Sexual Assault or Paedophilia OCD: These forms of OCD contain thoughts of a sexual nature involving violent or disturbing images and fears. Such thoughts often include fears around sexual assaults of children or adults. Sufferers can fear that they are at risk of carrying out these assaults, or that they might have done so in the past or may be capable of doing so in the future. There can be great distress of the thought of being such an abuser and the effect on the victims. Often there is extreme distress at the thoughts about how being exposed will affect our families, friends and our own wider reputation. Even if the person is convinced they would not carry out such an act, the simple fact that they are having such thoughts and doubts can be deeply disturbing in itself.
Extreme Sex OCD: Sufferers are plagued with intrusive sexual thoughts of a disturbing graphic nature that go against the person's normal sexual interests. Images of relatively extreme sexual partners, sexual activities or situations cause the sufferer to doubt and question themselves. This often leads to people worrying about what sort of person they might be and getting extremely upset about the unhelpful conclusions they may come to.
Homosexual OCD and Trans OCD: Fears around sexual identity and whether one might be homosexual or transsexual. Sufferers obsess about whether they find people of the same gender sexually attractive or whether they might really be trans but haven’t realised it yet. This can be a difficult condition for the sufferer to recognise, as they often assume their discomfort stems from the difficulty many actual gay or trans people experience in coming to terms with their identity and indeed coming out. Most often those presenting with this type of OCD are not, in fact, homophobic or transphobic in the sense of judging people who happen to be gay or trans in a negative sense. What they are afraid of is that their identity is not certain to them, and that this is perceived as being very threatening.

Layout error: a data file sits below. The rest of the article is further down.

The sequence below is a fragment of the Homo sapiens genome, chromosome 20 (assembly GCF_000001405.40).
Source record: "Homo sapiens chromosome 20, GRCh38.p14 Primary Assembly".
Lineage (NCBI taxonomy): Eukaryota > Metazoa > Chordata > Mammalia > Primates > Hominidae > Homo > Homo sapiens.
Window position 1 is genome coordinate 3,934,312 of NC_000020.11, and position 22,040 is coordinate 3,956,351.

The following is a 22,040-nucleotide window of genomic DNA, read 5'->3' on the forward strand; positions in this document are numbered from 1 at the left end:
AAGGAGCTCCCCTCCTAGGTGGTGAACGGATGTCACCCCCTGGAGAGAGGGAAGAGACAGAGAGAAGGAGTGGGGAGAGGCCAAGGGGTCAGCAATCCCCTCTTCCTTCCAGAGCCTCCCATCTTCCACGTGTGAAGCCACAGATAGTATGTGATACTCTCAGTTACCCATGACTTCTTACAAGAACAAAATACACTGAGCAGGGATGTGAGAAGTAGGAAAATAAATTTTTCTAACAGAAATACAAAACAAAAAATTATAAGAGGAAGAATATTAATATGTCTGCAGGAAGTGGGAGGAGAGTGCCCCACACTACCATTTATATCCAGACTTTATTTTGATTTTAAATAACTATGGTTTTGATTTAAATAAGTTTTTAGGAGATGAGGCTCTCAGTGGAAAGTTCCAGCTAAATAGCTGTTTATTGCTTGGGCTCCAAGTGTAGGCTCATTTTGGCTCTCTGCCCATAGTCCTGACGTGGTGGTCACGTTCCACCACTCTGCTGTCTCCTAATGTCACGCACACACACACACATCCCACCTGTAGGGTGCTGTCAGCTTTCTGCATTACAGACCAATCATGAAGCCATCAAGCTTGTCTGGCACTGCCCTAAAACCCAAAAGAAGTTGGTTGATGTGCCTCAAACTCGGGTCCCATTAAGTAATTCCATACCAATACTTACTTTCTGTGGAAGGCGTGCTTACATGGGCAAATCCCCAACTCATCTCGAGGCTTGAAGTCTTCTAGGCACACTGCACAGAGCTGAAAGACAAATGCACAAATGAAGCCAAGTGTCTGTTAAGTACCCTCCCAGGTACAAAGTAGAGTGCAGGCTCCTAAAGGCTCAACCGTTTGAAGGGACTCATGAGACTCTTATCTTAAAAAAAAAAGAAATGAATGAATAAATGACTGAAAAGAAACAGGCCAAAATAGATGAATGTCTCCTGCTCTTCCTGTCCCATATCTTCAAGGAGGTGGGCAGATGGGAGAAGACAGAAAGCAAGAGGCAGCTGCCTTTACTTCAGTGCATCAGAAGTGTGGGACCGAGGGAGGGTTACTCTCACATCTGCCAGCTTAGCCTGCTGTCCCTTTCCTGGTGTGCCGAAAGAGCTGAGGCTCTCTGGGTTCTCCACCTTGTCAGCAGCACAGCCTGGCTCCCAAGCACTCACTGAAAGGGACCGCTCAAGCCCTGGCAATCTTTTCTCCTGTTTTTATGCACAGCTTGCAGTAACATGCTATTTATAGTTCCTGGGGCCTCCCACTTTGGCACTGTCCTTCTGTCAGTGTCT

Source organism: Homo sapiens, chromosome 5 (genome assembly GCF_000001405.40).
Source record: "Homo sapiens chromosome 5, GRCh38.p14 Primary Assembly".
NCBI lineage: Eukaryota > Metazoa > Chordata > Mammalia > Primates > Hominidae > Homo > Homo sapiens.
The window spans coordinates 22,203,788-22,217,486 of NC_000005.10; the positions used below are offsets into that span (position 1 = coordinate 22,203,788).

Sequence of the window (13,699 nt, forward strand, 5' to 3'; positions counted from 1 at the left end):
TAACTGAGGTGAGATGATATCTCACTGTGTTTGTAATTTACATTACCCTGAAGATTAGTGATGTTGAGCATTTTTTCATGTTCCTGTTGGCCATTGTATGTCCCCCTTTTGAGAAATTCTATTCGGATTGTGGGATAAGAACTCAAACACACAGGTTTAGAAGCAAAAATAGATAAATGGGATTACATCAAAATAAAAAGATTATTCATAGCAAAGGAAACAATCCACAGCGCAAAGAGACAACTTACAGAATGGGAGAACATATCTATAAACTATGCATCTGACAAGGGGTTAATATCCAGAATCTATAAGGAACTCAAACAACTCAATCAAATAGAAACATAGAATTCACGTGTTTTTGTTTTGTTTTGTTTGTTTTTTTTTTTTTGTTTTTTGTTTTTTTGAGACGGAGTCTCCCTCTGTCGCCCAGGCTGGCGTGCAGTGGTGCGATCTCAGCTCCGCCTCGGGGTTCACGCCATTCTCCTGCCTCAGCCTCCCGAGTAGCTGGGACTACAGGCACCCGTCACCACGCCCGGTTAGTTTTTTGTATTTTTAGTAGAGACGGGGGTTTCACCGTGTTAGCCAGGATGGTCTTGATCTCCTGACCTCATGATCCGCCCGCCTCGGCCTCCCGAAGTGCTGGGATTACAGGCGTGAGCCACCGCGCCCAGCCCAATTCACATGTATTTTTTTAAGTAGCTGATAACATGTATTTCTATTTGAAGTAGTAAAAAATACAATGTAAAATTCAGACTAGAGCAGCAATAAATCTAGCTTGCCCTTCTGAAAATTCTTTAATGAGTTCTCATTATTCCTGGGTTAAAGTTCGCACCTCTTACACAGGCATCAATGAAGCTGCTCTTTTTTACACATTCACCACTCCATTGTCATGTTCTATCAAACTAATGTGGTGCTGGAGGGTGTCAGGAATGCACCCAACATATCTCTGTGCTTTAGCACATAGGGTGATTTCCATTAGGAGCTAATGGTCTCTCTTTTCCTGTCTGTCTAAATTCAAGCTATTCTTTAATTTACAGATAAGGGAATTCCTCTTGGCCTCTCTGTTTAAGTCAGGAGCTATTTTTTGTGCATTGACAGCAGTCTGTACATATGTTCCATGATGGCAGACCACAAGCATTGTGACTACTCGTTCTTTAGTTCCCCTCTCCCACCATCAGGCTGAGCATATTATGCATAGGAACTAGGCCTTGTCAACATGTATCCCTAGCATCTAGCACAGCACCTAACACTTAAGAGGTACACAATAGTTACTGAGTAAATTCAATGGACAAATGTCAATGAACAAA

Relationship OCD: Sufferers can become obsessed about their relationship, and whether they should be with their partner. They might find themselves recognising someone who is not their partner as being physically attractive, and being deeply disturbed by the idea that this means they are with the wrong person. Or perhaps they might not 100% feel like being intimate with their partner on an occasion and misinterpret this as some kind of fundamental problem with the relationship. This time of OCD is often increased at some of the key moments in a relationship like moving in together or getting married.